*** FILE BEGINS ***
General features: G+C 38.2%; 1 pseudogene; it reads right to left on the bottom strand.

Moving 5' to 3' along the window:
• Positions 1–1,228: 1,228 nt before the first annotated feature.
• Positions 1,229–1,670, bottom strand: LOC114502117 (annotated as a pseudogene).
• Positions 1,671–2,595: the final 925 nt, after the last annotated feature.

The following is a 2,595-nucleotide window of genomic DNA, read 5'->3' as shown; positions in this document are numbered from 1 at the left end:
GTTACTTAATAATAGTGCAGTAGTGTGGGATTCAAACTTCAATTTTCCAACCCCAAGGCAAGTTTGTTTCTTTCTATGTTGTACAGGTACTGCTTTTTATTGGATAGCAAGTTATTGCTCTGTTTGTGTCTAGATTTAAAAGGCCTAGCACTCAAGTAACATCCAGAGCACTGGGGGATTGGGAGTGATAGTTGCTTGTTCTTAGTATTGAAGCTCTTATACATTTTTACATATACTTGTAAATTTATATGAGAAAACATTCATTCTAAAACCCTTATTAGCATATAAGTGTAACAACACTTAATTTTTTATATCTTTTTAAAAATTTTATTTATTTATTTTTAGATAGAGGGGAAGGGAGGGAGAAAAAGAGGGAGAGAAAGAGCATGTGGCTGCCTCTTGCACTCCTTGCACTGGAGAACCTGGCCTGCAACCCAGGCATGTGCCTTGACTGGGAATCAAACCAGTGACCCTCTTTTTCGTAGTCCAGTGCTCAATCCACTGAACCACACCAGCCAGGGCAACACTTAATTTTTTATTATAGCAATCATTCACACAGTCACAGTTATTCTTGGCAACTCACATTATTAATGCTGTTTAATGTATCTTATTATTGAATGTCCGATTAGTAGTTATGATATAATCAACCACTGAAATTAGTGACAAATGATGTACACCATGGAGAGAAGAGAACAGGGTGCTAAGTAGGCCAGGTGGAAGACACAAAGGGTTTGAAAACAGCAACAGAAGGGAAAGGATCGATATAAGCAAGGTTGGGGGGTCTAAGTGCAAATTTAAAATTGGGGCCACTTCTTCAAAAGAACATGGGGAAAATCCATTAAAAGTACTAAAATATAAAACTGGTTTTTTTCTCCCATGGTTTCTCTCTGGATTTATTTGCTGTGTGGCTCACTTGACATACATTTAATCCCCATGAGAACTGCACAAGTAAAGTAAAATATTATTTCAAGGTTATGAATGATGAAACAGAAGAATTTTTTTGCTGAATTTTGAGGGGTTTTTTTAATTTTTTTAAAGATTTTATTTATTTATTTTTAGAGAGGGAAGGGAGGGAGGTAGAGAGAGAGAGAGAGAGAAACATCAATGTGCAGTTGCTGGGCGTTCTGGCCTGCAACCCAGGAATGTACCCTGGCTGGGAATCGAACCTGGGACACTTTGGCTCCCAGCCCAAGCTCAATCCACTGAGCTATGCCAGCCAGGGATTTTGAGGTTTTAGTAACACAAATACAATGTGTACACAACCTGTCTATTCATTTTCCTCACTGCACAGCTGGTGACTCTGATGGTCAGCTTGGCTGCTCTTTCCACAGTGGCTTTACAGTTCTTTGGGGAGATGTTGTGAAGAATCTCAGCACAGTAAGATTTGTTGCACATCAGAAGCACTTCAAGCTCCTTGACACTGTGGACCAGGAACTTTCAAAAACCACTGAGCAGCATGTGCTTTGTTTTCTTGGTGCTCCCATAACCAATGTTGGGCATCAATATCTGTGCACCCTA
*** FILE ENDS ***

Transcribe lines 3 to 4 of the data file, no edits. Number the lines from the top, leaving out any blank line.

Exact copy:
• Positions 1–1,228: 1,228 nt before the first annotated feature.
• Positions 1,229–1,670, bottom strand: LOC114502117 (annotated as a pseudogene).